Jim Rogers, left, pulls up some broom during Greenways Land Trust’s Broom Bash cleanup on Myrt Thompson Trail last May. This year’s event takes place this Saturday. Mirror File Photo

Greenways bashes broom again Saturday at Myrt Thompson Trail

This is the 20th year in a row that they’ve been bashing broom with the Campbell River community

It’s time again for Greenways Land Trust’s annual community Broom Bash.

This year, the event will be held this Saturday, May 11, in the Campbell River estuary, and all are invited to join in for the fun. This year is a particularly special event: 2019 marks the 20th year in a row that Greenways has been bashing broom with the Campbell River community.

The event will again take place from 10 a.m. until noon on the Myrt Thompson trail (at the end of Maple Street). Volunteers will be provided with tools and gloves, as well as snacks donated by Thrifty Foods, water, tea, and coffee.

Scotch Broom (Cytisus scoparius) is an escaped garden ornamental, common in disturbed areas. When the species invades an area, it displaces native species that grow naturally in the region – something that has widespread implications for ecosystem health.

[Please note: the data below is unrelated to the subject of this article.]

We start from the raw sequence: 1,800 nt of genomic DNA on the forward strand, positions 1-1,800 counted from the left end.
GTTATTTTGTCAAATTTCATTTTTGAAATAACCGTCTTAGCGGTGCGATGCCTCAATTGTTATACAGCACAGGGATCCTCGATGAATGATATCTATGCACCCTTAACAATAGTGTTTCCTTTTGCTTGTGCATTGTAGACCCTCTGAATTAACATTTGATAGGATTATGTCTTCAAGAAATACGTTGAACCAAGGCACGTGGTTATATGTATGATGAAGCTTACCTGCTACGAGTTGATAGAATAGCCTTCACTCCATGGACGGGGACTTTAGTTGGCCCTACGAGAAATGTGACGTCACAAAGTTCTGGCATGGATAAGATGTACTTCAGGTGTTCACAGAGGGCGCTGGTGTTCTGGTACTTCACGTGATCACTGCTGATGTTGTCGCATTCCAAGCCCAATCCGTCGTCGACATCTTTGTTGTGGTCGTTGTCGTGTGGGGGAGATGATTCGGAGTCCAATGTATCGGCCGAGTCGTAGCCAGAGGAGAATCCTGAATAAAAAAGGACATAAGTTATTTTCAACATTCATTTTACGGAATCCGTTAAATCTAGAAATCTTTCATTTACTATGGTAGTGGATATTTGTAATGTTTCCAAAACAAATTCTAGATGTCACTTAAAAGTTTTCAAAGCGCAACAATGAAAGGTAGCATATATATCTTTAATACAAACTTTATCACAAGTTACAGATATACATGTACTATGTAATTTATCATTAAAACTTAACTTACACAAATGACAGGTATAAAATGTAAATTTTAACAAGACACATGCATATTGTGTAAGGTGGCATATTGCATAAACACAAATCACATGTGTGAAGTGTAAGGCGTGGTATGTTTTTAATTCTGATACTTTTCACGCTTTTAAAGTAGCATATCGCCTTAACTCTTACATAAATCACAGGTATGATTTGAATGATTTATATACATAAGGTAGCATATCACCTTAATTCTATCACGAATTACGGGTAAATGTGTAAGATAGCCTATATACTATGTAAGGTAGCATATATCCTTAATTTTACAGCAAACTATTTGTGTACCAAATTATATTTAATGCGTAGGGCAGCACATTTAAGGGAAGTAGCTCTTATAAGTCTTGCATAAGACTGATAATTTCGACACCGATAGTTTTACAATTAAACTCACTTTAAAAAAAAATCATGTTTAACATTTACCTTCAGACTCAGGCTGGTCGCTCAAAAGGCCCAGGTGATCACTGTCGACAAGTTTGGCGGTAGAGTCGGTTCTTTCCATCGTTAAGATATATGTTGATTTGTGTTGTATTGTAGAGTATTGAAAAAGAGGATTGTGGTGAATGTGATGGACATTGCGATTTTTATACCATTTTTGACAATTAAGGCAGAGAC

Over the past several years, Greenways has worked to remove invasive species such as Himalayan blackberry and Scotch broom in the estuary, and have planted native species in their place.

Returning to the same location year after year to remove the invasive species from the area is a long-term strategy to allow native species to establish themselves and, hopefully, thrive.

RELATED: Campbell River’s most unwanted invasive plants (Scotch Broom)

RELATED: City of Campbell River dials back invasive species bylaw amendment

As May is Invasive Species Action Month each year, it’s appropriate – but not the reason – that it’s also the time the annual Broom Bash occurs.

In order for broom-infested areas to be efficiently treated, the plant needs to be removed at a specific time in its life cycle, which is why spring is the best time to tackle the issue.

For more on invasive species in B.C. and various activities being organized to tackle them, visit bcinvasivesmonth.com, bcinvasives.ca (Invasive Species Council of BC), and find out how to properly dispose of them at cswm.ca (Comox Strathcona Waste Management).

For questions or more information about this weekend’s event, contact Greenways Land Trust directly at 250-287-3785, or by email at info@greenwaystrust.ca



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